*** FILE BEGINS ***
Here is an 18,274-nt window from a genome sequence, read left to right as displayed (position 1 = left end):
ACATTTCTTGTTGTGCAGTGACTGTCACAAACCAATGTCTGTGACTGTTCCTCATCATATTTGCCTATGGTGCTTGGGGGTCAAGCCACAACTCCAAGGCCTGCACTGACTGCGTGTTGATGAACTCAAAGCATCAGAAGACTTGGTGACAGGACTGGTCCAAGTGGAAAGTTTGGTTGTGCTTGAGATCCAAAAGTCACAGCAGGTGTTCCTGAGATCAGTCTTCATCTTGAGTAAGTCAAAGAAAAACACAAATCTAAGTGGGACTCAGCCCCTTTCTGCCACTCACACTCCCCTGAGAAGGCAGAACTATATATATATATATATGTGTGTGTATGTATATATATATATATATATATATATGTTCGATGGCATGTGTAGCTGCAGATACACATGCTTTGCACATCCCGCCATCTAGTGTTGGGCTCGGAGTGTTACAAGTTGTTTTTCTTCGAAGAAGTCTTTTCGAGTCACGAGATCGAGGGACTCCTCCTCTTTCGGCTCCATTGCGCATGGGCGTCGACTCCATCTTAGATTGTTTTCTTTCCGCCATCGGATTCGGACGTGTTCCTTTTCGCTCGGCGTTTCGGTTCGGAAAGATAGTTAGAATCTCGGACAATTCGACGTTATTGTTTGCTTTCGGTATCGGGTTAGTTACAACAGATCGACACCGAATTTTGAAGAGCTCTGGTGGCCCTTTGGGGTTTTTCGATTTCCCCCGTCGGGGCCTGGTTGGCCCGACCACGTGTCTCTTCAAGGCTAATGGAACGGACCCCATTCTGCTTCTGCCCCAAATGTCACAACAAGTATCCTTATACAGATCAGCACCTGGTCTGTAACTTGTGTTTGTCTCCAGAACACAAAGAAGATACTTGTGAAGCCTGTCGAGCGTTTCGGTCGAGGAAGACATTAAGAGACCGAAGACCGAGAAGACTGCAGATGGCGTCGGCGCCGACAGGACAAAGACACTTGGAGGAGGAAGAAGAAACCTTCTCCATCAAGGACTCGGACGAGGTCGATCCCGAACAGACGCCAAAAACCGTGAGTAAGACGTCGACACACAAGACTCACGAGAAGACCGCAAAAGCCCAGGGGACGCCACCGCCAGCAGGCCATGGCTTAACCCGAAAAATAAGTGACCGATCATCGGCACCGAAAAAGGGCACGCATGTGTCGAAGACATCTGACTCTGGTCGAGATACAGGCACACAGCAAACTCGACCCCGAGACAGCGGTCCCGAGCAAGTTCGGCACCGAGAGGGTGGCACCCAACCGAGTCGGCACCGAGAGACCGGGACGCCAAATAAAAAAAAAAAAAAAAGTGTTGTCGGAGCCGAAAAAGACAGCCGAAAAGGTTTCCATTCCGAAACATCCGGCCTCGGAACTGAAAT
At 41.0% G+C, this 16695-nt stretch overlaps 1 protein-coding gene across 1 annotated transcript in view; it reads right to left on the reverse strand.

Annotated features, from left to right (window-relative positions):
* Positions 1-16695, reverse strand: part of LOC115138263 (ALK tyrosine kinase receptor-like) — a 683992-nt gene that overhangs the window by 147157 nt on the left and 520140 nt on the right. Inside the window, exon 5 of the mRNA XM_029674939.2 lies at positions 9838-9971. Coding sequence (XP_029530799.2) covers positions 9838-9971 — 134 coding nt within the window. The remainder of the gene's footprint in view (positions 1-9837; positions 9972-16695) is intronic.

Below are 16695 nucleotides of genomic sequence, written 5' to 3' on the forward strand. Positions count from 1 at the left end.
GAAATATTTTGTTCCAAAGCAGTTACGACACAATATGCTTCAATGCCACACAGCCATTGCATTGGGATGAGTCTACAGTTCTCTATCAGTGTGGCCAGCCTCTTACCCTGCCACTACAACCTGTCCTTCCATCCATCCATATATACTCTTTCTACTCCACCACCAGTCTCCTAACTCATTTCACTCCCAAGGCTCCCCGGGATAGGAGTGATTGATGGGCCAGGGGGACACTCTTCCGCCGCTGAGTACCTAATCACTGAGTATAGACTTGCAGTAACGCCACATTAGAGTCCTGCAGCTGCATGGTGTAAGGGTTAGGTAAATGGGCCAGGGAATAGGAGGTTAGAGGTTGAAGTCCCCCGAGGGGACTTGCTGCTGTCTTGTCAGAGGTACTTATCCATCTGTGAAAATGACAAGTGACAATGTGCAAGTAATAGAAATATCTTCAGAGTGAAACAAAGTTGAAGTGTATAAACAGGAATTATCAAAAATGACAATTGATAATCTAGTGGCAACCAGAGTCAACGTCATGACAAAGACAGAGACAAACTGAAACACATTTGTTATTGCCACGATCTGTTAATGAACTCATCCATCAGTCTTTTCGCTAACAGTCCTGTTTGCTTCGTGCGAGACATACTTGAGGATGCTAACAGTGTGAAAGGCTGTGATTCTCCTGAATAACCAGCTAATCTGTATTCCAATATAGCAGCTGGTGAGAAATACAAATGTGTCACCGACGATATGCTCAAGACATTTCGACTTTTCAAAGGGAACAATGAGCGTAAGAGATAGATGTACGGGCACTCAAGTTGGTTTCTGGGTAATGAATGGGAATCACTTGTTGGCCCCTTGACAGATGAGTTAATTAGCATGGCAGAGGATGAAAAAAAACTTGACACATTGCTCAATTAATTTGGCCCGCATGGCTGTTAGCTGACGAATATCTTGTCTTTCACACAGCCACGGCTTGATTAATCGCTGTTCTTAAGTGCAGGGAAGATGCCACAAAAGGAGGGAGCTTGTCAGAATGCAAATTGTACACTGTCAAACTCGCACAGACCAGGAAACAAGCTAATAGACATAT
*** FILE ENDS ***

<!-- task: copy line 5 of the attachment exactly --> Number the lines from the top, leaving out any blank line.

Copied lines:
* Positions 1-16695, reverse strand: part of LOC115138263 (ALK tyrosine kinase receptor-like) — a 683992-nt gene that overhangs the window by 147157 nt on the left and 520140 nt on the right. Inside the window, exon 5 of the mRNA XM_029674939.2 lies at positions 9838-9971. Coding sequence (XP_029530799.2) covers positions 9838-9971 — 134 coding nt within the window. The remainder of the gene's footprint in view (positions 1-9837; positions 9972-16695) is intronic.